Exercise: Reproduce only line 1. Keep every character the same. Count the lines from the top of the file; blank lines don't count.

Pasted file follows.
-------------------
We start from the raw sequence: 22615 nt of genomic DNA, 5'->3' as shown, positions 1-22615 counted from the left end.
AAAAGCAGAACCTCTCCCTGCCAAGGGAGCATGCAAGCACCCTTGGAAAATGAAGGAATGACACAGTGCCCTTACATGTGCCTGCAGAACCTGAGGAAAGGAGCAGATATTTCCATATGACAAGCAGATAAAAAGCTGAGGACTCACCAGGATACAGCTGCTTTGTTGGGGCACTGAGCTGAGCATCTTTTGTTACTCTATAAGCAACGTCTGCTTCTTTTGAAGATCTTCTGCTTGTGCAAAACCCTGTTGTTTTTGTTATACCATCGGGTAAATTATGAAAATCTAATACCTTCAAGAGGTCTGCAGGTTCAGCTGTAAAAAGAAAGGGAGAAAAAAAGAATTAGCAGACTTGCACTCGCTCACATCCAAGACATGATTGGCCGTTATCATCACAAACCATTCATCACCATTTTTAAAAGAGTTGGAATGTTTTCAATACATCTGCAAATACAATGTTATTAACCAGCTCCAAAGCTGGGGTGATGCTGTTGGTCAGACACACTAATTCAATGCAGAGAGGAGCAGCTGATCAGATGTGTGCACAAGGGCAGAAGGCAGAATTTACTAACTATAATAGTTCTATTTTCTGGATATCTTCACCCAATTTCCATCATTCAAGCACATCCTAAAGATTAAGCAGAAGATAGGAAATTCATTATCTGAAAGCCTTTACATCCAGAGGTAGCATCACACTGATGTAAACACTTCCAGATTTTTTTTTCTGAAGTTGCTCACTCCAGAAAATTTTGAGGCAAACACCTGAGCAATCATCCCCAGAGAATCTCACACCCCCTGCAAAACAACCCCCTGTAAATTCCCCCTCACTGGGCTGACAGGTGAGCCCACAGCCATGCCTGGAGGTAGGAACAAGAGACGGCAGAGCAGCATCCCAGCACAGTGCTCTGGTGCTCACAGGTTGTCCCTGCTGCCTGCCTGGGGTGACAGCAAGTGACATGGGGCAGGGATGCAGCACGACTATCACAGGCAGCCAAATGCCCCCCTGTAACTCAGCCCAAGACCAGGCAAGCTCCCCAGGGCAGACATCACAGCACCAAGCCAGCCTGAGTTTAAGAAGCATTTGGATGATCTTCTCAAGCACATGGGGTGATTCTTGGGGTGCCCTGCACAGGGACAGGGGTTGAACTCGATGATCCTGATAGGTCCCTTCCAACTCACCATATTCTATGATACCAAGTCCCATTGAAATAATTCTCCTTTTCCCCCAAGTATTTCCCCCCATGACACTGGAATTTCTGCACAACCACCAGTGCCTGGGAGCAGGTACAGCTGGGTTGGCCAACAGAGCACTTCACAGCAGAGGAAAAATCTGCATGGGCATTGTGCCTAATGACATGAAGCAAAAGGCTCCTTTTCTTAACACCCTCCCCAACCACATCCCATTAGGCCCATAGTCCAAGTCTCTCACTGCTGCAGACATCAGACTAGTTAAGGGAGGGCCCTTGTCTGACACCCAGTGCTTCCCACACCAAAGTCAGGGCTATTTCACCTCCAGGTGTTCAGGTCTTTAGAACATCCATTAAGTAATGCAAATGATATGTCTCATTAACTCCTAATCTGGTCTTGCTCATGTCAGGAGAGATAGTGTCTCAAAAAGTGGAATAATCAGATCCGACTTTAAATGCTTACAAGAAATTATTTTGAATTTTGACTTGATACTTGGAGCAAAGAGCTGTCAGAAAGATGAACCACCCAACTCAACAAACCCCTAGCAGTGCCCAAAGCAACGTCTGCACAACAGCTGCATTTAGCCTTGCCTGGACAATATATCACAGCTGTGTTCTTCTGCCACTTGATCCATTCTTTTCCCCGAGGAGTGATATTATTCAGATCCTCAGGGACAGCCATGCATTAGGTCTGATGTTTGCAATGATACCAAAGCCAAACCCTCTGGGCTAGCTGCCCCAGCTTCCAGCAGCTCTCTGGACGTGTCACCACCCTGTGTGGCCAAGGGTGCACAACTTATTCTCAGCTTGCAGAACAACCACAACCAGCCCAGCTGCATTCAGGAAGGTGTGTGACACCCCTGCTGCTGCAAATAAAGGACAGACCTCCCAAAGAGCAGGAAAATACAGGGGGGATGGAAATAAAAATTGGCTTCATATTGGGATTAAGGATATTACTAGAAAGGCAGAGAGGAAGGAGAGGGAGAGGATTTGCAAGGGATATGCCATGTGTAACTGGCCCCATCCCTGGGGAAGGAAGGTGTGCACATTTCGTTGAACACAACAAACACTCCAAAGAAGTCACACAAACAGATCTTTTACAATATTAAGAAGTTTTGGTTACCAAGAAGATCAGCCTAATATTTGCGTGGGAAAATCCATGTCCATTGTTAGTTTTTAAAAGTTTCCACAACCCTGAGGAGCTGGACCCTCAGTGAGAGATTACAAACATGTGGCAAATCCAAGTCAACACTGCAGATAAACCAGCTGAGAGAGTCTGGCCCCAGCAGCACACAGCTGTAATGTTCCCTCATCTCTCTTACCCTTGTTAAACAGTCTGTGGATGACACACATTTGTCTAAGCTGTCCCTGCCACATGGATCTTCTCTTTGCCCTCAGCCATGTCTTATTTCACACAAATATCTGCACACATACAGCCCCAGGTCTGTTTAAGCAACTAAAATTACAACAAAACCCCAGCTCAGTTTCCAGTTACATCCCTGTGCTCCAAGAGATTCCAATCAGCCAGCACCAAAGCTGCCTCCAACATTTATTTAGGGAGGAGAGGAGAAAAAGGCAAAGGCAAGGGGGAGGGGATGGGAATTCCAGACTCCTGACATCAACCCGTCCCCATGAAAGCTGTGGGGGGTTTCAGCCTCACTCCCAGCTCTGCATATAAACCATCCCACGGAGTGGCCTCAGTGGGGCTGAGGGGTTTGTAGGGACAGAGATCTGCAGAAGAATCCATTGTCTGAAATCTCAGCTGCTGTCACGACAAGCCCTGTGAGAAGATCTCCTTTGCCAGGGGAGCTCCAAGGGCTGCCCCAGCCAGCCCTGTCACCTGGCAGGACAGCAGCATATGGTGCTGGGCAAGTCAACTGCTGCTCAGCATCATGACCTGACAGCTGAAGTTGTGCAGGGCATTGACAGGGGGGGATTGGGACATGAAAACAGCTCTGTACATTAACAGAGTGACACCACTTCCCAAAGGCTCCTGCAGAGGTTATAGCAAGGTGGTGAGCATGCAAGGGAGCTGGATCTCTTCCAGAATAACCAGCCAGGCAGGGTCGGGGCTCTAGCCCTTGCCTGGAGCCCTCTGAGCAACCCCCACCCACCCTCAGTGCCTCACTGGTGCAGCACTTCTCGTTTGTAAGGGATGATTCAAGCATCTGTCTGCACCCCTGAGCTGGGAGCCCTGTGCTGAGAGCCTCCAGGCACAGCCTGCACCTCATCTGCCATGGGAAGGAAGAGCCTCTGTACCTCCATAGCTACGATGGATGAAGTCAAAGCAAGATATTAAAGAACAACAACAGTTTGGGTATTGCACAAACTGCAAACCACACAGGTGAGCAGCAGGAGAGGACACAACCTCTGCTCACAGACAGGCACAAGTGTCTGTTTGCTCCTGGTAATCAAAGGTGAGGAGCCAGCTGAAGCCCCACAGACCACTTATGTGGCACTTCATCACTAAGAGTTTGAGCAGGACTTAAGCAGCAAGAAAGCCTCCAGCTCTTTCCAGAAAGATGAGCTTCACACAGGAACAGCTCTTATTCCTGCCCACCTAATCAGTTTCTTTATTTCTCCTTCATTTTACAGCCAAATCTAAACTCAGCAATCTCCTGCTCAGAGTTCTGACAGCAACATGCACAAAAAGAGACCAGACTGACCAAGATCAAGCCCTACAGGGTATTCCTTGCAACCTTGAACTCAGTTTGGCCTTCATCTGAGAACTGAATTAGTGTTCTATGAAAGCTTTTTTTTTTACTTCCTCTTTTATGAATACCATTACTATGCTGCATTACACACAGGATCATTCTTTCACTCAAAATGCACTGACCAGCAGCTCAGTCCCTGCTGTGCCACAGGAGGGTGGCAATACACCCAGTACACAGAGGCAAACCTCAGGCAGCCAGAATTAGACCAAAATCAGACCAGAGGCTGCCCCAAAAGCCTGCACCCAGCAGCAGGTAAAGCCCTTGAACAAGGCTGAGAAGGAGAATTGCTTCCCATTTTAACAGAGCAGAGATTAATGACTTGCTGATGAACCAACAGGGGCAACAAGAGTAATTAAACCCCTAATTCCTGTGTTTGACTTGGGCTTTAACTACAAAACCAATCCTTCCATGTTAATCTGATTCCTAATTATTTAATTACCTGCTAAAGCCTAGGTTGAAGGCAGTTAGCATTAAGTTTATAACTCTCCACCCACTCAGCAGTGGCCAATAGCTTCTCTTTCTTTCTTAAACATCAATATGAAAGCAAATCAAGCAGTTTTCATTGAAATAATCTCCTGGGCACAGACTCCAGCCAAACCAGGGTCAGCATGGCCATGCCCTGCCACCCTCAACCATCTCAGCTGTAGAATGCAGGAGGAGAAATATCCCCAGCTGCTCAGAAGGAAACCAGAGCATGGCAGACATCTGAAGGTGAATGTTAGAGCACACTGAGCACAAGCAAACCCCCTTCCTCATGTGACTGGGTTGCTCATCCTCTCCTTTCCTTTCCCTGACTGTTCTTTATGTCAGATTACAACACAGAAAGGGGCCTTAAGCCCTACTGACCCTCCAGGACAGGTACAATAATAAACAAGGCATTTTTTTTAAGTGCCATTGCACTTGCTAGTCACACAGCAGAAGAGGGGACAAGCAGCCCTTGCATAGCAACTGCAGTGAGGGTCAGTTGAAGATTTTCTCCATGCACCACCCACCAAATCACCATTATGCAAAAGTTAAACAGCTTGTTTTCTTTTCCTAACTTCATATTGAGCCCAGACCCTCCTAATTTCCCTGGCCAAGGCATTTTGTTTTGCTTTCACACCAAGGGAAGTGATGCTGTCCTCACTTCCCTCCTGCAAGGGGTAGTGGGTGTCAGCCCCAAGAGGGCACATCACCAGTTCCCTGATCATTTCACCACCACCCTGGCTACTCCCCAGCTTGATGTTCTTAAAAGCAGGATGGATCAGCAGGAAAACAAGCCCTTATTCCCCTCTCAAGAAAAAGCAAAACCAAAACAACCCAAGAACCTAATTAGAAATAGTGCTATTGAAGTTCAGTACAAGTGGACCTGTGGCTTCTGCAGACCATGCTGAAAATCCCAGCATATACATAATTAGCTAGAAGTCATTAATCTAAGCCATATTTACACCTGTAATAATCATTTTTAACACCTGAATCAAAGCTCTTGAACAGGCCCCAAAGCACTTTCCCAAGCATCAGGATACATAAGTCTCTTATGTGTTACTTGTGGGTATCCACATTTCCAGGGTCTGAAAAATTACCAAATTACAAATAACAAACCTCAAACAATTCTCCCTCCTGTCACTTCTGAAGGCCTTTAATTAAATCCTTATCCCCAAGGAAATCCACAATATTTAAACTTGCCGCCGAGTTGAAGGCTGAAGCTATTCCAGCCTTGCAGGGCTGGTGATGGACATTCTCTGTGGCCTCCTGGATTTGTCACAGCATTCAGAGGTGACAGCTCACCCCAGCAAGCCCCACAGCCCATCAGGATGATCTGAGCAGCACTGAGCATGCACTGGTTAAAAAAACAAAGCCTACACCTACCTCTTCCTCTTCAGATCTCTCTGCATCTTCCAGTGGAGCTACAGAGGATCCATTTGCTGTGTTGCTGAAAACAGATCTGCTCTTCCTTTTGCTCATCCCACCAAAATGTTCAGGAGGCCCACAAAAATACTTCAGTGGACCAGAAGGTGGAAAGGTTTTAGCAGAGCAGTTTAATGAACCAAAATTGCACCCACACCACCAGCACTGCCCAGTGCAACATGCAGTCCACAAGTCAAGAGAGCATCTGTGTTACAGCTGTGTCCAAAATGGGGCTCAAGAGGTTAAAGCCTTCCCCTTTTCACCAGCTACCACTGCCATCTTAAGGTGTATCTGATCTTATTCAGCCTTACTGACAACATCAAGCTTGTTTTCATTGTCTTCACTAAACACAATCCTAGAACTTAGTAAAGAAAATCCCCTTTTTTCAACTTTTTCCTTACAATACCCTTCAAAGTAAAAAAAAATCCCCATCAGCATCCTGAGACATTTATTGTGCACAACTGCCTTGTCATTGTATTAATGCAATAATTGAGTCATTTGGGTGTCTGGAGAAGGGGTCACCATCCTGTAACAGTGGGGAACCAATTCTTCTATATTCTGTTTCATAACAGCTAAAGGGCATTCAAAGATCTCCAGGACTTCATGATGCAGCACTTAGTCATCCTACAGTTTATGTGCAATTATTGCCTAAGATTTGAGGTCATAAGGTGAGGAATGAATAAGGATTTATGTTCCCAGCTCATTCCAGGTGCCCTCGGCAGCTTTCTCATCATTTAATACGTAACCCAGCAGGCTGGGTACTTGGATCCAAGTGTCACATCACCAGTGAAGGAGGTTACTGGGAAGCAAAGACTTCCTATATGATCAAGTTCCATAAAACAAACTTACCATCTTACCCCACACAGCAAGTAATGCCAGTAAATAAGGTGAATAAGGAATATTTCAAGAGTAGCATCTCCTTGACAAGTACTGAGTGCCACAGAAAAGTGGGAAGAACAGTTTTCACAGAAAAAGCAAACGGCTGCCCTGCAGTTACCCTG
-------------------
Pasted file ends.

We start from the raw sequence: 22615 nt of genomic DNA, 5'->3' as shown, positions 1-22615 counted from the left end.